Building diversity: the value of inclusivity in the construction industry
|Construction Law International homepage » November 2019
Research across all industries has demonstrated that inclusive workplaces and diverse management lead to better performance in organisations. In construction, where current challenges include attracting and retaining talent and replacing an aging workforce,1 diversity and inclusivity are becoming increasingly important areas of focus for organisations. The ‘Top 10 Canadian Construction Trends to Watch in 2019’ predicted that inclusive workplaces would be on the rise in 2019.2
The construction industry is beginning to recognise that competitive advantages may go to companies whose workforces look more like the communities they serve. However, the industry, like many others, is slow to embrace change. Adherence to tradition has kept many companies from benefiting from the skills and expertise of people from different backgrounds and deterred younger generations from pursuing careers in construction. While construction workplaces have evolved in recent years, there remains a gap in the infrastructure of many companies with respect to the promotion of equality and development of talent from high-performing, diverse groups.
Diversity and inclusion statistics
Globally, the construction industry does not have a reputation for being composed of a vastly diverse or inclusive workforce. According to the Bureau of Labor Statistics’ 2015 data, the construction workforce in the United States was 28.5 per cent Hispanic/Latino, 9.3 per cent female, 6.0 per cent black and 1.8 per cent Asian.3 As of 2018, women still only made up a total of nine per cent of the construction workforce, showing little to no statistical change since 2015.4 In 2017, women held just seven per cent of construction management jobs.5
A diverse workforce will make a company not only more attractive to potential employees, but also more attractive to potential customers
The Good Employer Guide 2016: Diversity Challenge in the UK, highlighted that women and ethnic minorities made up only ten per cent of the United Kingdom building industry’s total employees. Women represented seven per cent of the workforce and ethnic minorities accounted for just 3.2 per cent, with little evidence of significant change or improvement since 2009;6 however, the number of women in construction management jobs was nearly twice that of the US, or 14 per cent of the workforce.7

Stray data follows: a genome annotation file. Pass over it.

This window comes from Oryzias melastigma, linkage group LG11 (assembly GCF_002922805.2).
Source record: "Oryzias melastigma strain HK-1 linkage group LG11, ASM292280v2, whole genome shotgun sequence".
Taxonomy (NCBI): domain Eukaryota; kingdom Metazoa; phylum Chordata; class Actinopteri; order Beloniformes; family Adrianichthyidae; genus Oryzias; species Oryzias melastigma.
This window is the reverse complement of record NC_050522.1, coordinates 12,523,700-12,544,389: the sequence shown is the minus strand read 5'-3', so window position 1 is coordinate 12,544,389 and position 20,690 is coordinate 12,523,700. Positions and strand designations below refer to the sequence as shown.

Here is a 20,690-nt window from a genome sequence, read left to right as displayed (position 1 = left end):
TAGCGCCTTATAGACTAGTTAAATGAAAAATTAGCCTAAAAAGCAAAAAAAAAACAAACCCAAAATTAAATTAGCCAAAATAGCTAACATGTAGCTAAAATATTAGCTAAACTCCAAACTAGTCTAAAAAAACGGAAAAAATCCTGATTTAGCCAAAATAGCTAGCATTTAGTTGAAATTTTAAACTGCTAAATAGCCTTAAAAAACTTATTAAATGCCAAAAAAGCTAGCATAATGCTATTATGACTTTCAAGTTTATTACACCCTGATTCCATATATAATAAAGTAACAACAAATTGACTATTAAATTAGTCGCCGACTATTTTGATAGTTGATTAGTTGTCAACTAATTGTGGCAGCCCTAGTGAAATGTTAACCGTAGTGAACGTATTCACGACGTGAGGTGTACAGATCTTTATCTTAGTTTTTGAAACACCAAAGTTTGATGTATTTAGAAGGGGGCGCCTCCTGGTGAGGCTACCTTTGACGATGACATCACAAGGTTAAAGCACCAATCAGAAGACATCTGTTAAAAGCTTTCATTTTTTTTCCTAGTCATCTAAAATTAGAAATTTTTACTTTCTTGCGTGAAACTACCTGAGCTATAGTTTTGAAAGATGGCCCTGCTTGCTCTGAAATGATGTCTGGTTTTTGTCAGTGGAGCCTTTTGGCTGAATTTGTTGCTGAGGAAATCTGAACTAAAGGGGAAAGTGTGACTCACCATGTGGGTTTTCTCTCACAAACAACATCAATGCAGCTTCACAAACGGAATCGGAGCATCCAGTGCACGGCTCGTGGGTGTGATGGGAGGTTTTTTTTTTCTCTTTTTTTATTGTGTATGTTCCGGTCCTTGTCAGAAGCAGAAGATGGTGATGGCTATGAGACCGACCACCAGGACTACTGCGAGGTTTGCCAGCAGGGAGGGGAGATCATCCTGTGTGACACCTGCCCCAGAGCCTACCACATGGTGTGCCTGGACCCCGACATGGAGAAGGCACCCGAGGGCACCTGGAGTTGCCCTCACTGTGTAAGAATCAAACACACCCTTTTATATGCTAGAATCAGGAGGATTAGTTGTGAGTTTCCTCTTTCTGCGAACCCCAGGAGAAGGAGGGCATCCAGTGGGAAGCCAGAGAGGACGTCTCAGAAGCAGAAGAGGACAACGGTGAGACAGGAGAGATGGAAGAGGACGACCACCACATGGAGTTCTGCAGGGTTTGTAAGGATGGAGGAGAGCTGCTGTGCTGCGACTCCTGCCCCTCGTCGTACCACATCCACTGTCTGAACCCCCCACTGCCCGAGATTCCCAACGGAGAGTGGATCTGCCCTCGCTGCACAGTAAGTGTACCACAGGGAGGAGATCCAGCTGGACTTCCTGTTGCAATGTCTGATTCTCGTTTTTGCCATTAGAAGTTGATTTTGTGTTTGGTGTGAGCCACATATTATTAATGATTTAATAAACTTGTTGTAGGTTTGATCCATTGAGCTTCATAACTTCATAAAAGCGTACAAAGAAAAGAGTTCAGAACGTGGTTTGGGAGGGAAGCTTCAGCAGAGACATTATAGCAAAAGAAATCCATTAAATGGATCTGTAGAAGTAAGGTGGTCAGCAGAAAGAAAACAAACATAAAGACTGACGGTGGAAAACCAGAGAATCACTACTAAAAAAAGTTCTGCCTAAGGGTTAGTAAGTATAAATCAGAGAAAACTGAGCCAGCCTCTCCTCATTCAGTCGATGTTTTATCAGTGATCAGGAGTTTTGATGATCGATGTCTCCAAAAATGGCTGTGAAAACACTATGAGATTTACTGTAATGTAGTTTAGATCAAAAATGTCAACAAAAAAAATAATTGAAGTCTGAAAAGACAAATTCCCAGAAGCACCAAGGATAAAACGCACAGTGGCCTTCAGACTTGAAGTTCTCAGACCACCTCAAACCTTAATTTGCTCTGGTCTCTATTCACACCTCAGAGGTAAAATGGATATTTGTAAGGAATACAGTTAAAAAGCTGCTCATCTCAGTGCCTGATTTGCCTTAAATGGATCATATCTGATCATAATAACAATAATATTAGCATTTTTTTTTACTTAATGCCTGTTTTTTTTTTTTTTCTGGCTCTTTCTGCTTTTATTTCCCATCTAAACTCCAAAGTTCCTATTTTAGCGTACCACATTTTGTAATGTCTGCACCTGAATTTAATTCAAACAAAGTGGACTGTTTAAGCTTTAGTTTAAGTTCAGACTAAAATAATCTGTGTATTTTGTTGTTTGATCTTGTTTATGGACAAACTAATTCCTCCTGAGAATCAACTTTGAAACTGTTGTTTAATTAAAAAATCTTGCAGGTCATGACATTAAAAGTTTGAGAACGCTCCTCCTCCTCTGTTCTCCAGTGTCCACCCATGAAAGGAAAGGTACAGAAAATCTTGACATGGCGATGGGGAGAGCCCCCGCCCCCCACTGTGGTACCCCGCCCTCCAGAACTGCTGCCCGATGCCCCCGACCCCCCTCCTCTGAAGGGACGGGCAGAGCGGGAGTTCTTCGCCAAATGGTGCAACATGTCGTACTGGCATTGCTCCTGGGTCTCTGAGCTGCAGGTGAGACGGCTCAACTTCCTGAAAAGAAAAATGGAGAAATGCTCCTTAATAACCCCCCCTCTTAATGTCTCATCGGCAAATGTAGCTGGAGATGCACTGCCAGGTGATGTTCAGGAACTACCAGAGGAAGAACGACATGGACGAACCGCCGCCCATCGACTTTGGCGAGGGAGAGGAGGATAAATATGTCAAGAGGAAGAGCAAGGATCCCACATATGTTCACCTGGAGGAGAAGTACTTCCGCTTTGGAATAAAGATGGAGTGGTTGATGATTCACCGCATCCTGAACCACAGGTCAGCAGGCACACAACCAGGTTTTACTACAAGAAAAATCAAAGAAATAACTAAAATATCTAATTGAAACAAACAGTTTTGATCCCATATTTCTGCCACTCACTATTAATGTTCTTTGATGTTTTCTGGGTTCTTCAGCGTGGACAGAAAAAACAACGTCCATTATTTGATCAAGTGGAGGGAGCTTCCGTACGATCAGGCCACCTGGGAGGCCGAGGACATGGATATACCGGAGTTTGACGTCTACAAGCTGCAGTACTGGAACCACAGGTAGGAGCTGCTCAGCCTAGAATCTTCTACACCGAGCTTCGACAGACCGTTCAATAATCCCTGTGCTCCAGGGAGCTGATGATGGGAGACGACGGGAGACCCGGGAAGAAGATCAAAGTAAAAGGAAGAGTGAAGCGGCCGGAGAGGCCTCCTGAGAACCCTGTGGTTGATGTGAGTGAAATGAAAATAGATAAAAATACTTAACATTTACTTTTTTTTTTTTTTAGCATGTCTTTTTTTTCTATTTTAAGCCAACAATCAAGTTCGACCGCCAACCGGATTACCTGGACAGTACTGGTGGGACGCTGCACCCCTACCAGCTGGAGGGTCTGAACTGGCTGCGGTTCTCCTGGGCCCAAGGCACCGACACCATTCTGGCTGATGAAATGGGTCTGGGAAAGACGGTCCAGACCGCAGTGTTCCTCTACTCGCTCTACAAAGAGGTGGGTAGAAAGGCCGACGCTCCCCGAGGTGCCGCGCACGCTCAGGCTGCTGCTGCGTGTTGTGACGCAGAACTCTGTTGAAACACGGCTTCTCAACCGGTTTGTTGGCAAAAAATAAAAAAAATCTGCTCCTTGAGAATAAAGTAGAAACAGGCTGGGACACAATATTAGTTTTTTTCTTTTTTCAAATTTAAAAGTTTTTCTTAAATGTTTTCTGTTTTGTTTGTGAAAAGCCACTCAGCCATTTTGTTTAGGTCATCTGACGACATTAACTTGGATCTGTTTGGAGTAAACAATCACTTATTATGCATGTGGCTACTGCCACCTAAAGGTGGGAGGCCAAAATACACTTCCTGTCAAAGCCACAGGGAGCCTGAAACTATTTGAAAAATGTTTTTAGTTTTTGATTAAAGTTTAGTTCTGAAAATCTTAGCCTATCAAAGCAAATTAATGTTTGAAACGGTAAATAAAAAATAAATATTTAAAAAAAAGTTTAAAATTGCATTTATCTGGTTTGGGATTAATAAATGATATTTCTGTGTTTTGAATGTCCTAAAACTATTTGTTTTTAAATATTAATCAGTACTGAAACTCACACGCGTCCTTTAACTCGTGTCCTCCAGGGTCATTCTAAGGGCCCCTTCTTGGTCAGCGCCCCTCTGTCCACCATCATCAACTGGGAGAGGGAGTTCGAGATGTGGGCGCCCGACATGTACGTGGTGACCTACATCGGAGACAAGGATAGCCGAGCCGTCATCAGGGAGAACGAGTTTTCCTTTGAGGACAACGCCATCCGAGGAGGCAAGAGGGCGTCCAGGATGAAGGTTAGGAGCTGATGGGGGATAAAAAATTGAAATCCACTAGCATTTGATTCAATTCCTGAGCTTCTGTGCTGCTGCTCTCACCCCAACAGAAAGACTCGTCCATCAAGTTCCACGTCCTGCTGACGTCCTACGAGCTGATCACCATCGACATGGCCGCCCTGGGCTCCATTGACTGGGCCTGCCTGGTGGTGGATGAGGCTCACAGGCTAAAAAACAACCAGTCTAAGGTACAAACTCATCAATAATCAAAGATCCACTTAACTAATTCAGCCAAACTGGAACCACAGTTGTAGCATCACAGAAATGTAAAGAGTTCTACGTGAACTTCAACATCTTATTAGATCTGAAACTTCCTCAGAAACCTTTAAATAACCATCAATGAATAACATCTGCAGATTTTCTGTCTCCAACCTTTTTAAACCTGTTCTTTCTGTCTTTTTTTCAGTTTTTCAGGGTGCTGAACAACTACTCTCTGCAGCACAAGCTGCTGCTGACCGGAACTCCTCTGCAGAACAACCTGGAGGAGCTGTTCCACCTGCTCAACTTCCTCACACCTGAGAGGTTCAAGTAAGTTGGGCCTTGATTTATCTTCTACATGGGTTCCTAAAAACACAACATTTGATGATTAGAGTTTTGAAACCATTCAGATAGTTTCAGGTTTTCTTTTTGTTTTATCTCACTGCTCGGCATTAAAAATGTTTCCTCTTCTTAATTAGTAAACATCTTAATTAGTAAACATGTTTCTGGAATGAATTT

Willis Towers Watson, a global adviser, predicted that limited workforce diversity will be a top 20 risk for construction firms through 2027.8
The value of diversity and inclusivity
Diversity and inclusivity can have a significant impact on company culture and success. Research shows that diverse workplaces can provide a company with a competitive business edge.
The National Centre for Diversity in the UK evaluated diversity in the construction industry to determine how essential it is for organisations and individuals to embrace equality, diversity and inclusion in the industry, and to encourage industry professionals and corporations to make a conscious shift towards diversifying the workplace. The study found that diversity was a driver of innovation, allowing individuals to share their experiences, background and knowledge. The statistics showed that gender-diverse companies are 14 per cent more likely to perform better than non-diverse companies, and ethnically diverse companies are 35 per cent more likely to perform better than their less diverse counterparts.9
The study also found that the pool of consumers is increasingly diverse, according to the Department for Business, Innovation and Skills’ report UK Construction: An Economic Analysis of the Sector. Today any organisation that does not promote equality, diversity and inclusion is neglecting valuable markets, missing out on sales and ultimately losing profits.